Dr. Scola proposes a bold and far-reaching synthesis of psychoanalytic theory, developmental neurobiology and neurophysiology of behavior. Freud found this task so frustrating in 1895 that he renounced neurology in favor of a purely psychologic approach (or so Freud claimed; Frank Sulloway sees it differently). Hypotheses that unconscious mental life is situated in the right cerebrum and that defense mechanisms are related to neuroanatomic connections are intriguing. The presentation does not include evidence which contravenes these theories. Sperry presented some evidence that the right hemisphere is self-aware and self-evaluative (I). One great problem in all cross disciplinary studies is the difference in terminology and definitions from various fields.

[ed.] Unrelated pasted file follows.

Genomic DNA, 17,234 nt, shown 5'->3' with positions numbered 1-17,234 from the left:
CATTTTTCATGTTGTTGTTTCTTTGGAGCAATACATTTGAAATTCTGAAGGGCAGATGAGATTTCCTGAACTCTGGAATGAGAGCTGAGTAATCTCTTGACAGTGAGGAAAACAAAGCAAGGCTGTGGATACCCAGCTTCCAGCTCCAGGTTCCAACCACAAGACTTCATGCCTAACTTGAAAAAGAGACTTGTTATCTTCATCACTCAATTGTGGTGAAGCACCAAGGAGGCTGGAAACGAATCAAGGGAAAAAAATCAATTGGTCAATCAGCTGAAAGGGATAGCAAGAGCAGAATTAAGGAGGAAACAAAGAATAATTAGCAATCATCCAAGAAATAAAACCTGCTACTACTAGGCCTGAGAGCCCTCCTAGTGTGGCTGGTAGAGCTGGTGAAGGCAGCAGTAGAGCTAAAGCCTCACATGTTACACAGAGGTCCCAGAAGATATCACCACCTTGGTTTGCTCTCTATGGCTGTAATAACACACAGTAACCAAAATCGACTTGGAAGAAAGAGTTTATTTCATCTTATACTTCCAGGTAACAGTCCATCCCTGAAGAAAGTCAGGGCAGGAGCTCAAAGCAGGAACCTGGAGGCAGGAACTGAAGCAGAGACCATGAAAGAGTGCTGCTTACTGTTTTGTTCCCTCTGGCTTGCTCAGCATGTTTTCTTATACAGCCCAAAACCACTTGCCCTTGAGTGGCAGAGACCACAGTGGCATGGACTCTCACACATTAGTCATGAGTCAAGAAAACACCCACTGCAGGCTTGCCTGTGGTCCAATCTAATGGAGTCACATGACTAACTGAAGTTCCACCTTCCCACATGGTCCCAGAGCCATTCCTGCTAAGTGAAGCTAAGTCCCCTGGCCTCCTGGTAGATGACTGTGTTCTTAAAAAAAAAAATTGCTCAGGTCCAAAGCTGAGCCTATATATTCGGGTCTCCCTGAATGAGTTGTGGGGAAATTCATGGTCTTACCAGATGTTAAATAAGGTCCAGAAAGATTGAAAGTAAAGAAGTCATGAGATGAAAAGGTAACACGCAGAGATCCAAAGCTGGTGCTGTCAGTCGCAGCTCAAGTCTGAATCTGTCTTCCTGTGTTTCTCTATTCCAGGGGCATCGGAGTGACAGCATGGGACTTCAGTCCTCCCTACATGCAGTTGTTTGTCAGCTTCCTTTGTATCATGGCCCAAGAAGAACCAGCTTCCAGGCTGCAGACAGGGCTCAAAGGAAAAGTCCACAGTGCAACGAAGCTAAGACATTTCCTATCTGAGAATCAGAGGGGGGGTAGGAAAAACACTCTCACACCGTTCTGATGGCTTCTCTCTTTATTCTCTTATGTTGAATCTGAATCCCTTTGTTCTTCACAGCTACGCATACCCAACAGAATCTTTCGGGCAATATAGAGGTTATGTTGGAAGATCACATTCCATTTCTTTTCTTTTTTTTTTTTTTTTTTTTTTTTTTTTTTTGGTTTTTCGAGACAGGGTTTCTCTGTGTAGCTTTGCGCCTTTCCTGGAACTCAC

Now that Dr. Scola has set forth his theory, the real work begins: to collect data to substantiate it. The first and most direct method is the classical neurologic observation of patients with specific lesions . This method has been used from the time of Wernicke and Freud himself, down to the late great Alexander Luria. Epidemiologic data such as that linking familial tendency to dyslexia , autoimmune disease, migraine and lefthandedness may be important. Finally, the opportunity to do careful experimental work may come, such as that which won Sperry the Nobel Prize in 1981.
Field, M.D., Howard; Fink, M.D., Paul J.; and Swirsky-Sacchetti, Ph.D., Thomas
"Discussion of the Paper by David A. Scola, M.D. on “The Hemispheric Specialization of the Human Brain and Its Application to Psychoanalytic Principles”,"
Jefferson Journal of Psychiatry:
1, Article 6.
Available at: http://jdc.jefferson.edu/jeffjpsychiatry/vol2/iss1/6